Mayor Nutter today will present to City Council a $3.84 billion budget and a five-year plan that seek to solve the city's worst fiscal crisis in decades through steep, and temporary, tax increases and a full frontal assault on city workers' salaries, health-care, and retirement benefits.

There will also be spending cuts - including the elimination of 250 city positions - and an assortment of new fees. Some of the reductions have potent symbolic value, among them an overall 22 percent cut in administrative costs and a 500-vehicle reduction in the city's fleet.

But the cuts, totaling $300 million, are tiny relative to the fiscal problem: a five-year deficit of nearly $1.4 billion, up from $1 billion in January.

By far, the biggest pieces of the mayor's five-year plan are tax hikes totaling $613.3 million and employee pay, health-care, and pension proposals that would save $637 million.

None of what the mayor wants is a sure thing, but if the plan is approved, it would result in preserving many city services, including library branches, health centers, homeless shelters, and after-school programs.

Council has yet to vet the budget, and many of the mayor's proposals are subject to union negotiations or approval by the state legislature.

Although most major elements of his budget proposal have been widely reported for more than a week, Nutter confirmed many of the details for the first time yesterday, including a plan to increase the sales tax from 7 percent to 8 percent for three years.

On Monday, Nutter proposed increasing the property tax by 16 mills in 2010, or about 19 percent over the 2009 rate. The increase would decrease somewhat in 2011, to 14.5 percent.

If they are approved, the tax hikes would be by far the largest in Philadelphia since the 1970s.

"No one likes to propose raising taxes," Nutter said at a news conference yesterday. "It's not the most comfortable place to find myself, but the alternatives are worse."

Nutter has vowed that the increases in sales and property levies would be temporary. The legislation authorizing them would include provisions that phase the property-tax hikes out within two years and eliminate the sales-tax increase within three years.

The mayor's other principal target is the benefits-and-compensation package of city workers. His workforce proposals include:

No pay increases for the next five years. The mayor's plan would eliminate $180 million that had been set aside for raises. Union leaders, obviously, will fight him on this vigorously as they negotiate contracts with the city this spring and summer.

$125 million in savings on health-care benefits. Given that health-care costs are rising everywhere, any plan that seeks not just to limit the growth of expenses but reduce them ambitious, and likely to be fought vigorously by city workers' unions.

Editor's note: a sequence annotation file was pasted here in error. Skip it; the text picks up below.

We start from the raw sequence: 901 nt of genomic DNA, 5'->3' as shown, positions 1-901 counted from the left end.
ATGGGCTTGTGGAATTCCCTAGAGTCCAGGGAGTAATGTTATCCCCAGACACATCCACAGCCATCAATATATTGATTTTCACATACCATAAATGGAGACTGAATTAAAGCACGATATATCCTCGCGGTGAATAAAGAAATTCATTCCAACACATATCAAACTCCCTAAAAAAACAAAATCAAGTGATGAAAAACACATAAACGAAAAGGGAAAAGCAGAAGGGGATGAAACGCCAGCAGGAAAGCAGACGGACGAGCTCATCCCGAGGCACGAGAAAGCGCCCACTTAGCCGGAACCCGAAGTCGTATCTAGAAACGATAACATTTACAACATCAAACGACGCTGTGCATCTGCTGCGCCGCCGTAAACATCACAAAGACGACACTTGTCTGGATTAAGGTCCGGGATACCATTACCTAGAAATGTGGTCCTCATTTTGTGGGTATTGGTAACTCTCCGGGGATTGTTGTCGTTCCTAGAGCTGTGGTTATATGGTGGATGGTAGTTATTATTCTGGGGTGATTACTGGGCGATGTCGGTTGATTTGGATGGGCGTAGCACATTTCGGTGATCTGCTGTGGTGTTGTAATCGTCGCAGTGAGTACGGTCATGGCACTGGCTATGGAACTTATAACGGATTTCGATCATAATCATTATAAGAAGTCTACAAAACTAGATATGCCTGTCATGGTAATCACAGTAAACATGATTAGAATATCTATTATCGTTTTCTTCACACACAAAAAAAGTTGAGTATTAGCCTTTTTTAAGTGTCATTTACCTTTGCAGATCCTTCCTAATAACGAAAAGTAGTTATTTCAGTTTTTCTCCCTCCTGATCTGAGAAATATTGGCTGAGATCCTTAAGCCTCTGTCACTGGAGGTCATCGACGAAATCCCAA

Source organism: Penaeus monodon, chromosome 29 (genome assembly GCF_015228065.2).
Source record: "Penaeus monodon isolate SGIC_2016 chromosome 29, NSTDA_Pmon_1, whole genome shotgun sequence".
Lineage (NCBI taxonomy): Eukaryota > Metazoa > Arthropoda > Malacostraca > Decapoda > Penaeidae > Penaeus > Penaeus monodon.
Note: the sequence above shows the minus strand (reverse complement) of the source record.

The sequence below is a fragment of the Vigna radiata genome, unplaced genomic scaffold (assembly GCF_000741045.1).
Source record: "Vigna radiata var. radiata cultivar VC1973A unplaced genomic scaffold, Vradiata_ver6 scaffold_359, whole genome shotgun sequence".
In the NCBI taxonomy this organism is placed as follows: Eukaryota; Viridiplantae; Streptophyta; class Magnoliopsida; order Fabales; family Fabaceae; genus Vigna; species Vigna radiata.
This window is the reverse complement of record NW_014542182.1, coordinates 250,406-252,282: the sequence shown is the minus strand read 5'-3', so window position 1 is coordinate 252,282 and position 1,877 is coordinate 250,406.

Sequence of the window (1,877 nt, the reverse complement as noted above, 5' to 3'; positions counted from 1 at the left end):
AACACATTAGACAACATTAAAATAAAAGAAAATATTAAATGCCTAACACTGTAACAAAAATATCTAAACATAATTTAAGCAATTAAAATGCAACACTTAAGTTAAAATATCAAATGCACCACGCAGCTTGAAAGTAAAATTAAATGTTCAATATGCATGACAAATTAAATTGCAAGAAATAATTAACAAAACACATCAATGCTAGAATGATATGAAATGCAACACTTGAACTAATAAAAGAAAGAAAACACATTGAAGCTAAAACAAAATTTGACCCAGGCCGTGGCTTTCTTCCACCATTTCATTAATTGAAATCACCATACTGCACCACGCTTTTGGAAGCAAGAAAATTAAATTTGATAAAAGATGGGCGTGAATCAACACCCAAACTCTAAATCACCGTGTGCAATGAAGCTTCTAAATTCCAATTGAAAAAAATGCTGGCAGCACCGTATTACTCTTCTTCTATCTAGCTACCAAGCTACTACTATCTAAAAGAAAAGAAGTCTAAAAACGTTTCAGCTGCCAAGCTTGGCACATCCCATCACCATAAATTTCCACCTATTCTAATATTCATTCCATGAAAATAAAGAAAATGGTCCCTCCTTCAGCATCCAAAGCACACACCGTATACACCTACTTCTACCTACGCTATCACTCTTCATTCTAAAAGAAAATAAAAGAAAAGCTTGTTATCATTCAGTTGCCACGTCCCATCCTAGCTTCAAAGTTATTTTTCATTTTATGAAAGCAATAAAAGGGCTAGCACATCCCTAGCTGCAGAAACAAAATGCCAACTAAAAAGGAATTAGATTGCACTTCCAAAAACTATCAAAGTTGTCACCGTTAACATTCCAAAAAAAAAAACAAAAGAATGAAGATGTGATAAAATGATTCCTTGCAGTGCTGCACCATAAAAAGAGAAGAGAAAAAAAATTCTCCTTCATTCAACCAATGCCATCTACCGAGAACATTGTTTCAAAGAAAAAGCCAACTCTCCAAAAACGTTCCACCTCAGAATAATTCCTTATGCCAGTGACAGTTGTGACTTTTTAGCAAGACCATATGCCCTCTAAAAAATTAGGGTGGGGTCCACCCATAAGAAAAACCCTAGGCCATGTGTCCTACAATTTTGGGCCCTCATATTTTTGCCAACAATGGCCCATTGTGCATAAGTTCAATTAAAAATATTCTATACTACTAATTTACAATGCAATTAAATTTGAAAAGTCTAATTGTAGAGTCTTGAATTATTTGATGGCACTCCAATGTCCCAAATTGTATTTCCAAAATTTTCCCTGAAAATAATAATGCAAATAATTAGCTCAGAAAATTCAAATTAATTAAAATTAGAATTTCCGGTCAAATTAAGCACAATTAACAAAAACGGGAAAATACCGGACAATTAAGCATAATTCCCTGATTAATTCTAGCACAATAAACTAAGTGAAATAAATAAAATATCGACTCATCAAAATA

Actuarial changes to the city's pension fund, which would provide short-term relief - $332 million over five years - by spreading city pension payments out over a longer period of time.

Although the actuarial adjustments would not diminish the benefits paid to retirees or change the contributions made to the pension fund by workers, the Nutter administration said yesterday that it would also pursue "structural changes" to the pension system.

Administration officials would not explain what those changes might be, saying the news would wait until the mayor's address today at 11 a.m.

Taken together, Nutter's initiatives show he is trying to balance the budget not by cutting services but by cutting the cost of delivering those services.

Indeed, at his news conference, Nutter touted all the services that his budget and five-year spending plan would preserve, including:

Keeping open all libraries.

Maintaining the hours of all recreation centers.

Maintaining all eight community health centers.

Retaining 3,390 slots for after-school programs.

Retaining all services for abused and neglected children.

Maintaining funding for homeless shelters.

Previously, Nutter considered big cuts in each of those areas.

In addition, through private and public funding, Nutter said the city would be able to open 46 outdoor pools this summer, up from a previous plan to open only 10, and four indoor pools instead of two.

If Nutter does not get the approval he is seeking from the legislature for changes to the pension fund and the increase in the sales tax, deep cuts would be immediately back on the table.

"It is absolutely a place where none of us wants to go," he said at the news conference.

About 100 protesters from a coalition of unions, homeless advocates, churches, and antipoverty groups had mixed reactions to yesterday's announcements.

Many were relieved that there would not be cuts to the city's homeless system or community health centers.

But some saw a higher sales tax as too punitive to the city's poorest residents. According to the administration's calculations, the increase would cost a family with an income of $25,000 about $81 a year, while a family earning nearly $50,000 would spend an extra $115 a year.

Some members of the group, which calls itself the Coalition for Essential Services, would prefer Nutter raise the wage tax or business taxes.

The mayor has steadfastly refused to touch those levies. Raising them, he has said, would do long-term damage to the city's competitiveness.